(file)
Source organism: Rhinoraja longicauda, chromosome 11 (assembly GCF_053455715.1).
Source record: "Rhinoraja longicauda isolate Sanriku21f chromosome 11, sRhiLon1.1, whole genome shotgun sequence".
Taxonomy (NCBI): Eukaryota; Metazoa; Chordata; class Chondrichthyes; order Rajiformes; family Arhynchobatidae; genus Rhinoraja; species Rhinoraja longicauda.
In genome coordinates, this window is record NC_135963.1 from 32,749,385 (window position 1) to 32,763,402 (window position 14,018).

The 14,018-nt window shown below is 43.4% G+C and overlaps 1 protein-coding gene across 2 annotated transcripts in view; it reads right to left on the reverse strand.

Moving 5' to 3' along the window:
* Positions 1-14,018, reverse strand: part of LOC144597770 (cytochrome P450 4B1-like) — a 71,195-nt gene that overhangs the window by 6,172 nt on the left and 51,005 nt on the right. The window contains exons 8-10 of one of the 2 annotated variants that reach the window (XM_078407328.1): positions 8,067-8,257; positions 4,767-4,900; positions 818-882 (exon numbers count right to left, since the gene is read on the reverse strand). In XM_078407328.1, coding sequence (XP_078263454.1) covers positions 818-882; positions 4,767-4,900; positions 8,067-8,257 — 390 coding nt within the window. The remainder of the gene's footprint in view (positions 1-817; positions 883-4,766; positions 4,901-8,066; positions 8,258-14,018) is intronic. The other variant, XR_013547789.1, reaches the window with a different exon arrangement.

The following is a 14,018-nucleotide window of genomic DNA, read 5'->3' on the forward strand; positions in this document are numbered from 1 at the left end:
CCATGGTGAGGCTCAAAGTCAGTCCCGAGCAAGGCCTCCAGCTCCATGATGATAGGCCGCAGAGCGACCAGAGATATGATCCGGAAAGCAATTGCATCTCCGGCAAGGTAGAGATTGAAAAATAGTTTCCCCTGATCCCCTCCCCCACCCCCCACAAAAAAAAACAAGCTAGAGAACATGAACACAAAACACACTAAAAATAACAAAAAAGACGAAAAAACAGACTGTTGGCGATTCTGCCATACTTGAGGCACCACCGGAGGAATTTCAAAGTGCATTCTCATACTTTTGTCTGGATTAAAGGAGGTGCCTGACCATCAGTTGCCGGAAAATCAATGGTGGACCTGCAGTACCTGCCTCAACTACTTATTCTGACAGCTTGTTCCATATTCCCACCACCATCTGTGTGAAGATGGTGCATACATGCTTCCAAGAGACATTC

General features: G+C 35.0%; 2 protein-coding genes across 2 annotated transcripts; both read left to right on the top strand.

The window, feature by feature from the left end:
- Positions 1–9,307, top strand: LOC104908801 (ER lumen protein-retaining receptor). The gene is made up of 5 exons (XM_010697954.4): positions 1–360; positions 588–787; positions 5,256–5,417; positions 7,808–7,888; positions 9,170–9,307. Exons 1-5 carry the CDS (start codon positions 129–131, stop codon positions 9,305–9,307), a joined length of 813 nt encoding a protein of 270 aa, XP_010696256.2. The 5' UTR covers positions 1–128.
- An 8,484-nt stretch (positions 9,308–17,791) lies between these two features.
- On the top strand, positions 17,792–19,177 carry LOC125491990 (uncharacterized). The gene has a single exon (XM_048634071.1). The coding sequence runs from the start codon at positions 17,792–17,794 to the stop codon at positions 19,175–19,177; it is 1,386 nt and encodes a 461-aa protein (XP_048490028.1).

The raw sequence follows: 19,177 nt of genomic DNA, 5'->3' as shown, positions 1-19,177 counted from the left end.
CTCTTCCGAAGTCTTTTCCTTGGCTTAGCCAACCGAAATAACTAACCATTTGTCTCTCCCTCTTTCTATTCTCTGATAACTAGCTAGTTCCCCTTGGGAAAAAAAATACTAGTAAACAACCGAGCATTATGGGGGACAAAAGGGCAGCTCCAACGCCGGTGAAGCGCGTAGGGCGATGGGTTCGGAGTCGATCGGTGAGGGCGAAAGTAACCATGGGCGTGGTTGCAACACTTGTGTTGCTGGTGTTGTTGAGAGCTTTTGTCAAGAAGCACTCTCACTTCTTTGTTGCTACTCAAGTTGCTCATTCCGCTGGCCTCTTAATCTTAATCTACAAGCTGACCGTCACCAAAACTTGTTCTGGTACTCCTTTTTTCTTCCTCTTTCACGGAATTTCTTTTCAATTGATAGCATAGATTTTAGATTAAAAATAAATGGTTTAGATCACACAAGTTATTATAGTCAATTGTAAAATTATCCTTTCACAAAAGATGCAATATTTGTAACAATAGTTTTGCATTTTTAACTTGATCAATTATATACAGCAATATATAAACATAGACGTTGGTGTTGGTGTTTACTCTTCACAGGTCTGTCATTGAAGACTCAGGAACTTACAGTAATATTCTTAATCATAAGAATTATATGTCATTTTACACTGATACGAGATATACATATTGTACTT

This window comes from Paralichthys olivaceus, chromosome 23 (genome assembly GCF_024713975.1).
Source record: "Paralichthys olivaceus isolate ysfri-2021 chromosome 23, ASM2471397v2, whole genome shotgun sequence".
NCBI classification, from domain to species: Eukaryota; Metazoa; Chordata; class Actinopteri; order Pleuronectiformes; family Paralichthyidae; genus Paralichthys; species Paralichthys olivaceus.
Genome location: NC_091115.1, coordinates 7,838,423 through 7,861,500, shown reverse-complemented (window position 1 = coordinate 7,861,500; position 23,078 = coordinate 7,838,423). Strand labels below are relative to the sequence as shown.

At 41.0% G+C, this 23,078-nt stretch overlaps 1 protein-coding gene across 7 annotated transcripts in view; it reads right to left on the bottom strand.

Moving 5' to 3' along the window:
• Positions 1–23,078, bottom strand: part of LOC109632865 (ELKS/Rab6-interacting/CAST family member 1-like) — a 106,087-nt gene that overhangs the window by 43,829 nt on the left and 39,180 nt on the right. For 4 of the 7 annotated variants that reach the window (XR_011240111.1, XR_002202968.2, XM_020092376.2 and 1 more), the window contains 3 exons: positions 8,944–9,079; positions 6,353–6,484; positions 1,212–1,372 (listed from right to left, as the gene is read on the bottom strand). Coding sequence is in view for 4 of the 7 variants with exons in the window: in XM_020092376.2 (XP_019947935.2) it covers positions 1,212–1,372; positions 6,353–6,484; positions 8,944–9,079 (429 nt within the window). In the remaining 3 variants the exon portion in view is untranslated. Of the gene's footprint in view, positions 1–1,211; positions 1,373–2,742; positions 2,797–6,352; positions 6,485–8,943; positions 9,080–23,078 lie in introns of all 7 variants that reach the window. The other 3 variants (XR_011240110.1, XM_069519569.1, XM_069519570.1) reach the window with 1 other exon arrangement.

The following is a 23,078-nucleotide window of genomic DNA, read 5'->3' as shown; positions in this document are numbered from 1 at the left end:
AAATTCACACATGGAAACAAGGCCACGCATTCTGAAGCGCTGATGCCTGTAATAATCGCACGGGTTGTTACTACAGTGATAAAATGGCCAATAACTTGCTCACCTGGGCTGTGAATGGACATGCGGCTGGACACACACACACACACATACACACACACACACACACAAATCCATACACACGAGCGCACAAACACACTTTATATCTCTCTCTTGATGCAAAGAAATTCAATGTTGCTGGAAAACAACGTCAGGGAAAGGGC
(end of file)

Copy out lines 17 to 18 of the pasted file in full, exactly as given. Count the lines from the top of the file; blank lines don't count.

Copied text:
This window comes from Paralichthys olivaceus, chromosome 23 (genome assembly GCF_024713975.1).
Source record: "Paralichthys olivaceus isolate ysfri-2021 chromosome 23, ASM2471397v2, whole genome shotgun sequence".